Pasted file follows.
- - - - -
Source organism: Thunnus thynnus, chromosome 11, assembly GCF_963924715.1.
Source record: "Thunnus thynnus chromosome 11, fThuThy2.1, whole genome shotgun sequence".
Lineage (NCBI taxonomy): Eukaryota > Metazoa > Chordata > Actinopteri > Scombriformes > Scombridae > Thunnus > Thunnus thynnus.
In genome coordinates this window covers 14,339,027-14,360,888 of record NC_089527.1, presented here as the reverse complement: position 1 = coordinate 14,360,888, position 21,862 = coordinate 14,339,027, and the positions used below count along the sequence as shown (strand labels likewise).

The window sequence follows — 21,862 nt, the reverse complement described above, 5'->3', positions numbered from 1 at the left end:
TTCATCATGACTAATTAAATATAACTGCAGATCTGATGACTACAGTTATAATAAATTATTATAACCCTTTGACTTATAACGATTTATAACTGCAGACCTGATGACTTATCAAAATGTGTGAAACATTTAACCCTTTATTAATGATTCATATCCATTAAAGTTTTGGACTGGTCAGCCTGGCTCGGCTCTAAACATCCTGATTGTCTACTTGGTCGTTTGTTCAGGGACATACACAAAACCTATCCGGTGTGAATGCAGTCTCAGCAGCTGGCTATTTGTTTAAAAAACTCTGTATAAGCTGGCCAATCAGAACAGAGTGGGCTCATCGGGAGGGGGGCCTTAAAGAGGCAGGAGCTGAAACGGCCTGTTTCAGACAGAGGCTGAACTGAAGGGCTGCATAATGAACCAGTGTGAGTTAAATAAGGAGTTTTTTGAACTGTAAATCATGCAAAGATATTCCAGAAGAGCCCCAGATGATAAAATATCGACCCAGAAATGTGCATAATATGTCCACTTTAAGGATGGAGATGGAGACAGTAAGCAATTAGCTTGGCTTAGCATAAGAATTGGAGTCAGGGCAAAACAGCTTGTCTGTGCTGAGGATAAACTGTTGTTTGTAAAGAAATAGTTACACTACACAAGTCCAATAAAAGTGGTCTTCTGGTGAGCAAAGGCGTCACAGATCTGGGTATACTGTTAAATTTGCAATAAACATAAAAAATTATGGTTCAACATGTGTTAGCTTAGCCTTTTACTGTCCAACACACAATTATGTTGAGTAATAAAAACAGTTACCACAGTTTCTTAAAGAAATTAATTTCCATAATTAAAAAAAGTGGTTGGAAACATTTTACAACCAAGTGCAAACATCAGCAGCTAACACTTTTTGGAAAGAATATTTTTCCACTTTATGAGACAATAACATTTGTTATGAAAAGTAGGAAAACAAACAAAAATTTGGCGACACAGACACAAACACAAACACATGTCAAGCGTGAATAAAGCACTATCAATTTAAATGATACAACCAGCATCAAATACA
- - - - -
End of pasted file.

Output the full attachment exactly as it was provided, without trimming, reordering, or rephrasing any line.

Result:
Source organism: Thunnus thynnus, chromosome 11, assembly GCF_963924715.1.
Source record: "Thunnus thynnus chromosome 11, fThuThy2.1, whole genome shotgun sequence".
Lineage (NCBI taxonomy): Eukaryota > Metazoa > Chordata > Actinopteri > Scombriformes > Scombridae > Thunnus > Thunnus thynnus.
In genome coordinates this window covers 14,339,027-14,360,888 of record NC_089527.1, presented here as the reverse complement: position 1 = coordinate 14,360,888, position 21,862 = coordinate 14,339,027, and the positions used below count along the sequence as shown (strand labels likewise).

The window sequence follows — 21,862 nt, the reverse complement described above, 5'->3', positions numbered from 1 at the left end:
TTCATCATGACTAATTAAATATAACTGCAGATCTGATGACTACAGTTATAATAAATTATTATAACCCTTTGACTTATAACGATTTATAACTGCAGACCTGATGACTTATCAAAATGTGTGAAACATTTAACCCTTTATTAATGATTCATATCCATTAAAGTTTTGGACTGGTCAGCCTGGCTCGGCTCTAAACATCCTGATTGTCTACTTGGTCGTTTGTTCAGGGACATACACAAAACCTATCCGGTGTGAATGCAGTCTCAGCAGCTGGCTATTTGTTTAAAAAACTCTGTATAAGCTGGCCAATCAGAACAGAGTGGGCTCATCGGGAGGGGGGCCTTAAAGAGGCAGGAGCTGAAACGGCCTGTTTCAGACAGAGGCTGAACTGAAGGGCTGCATAATGAACCAGTGTGAGTTAAATAAGGAGTTTTTTGAACTGTAAATCATGCAAAGATATTCCAGAAGAGCCCCAGATGATAAAATATCGACCCAGAAATGTGCATAATATGTCCACTTTAAGGATGGAGATGGAGACAGTAAGCAATTAGCTTGGCTTAGCATAAGAATTGGAGTCAGGGCAAAACAGCTTGTCTGTGCTGAGGATAAACTGTTGTTTGTAAAGAAATAGTTACACTACACAAGTCCAATAAAAGTGGTCTTCTGGTGAGCAAAGGCGTCACAGATCTGGGTATACTGTTAAATTTGCAATAAACATAAAAAATTATGGTTCAACATGTGTTAGCTTAGCCTTTTACTGTCCAACACACAATTATGTTGAGTAATAAAAACAGTTACCACAGTTTCTTAAAGAAATTAATTTCCATAATTAAAAAAAGTGGTTGGAAACATTTTACAACCAAGTGCAAACATCAGCAGCTAACACTTTTTGGAAAGAATATTTTTCCACTTTATGAGACAATAACATTTGTTATGAAAAGTAGGAAAACAAACAAAAATTTGGCGACACAGACACAAACACAAACACATGTCAAGCGTGAATAAAGCACTATCAATTTAAATGATACAACCAGCATCAAATACA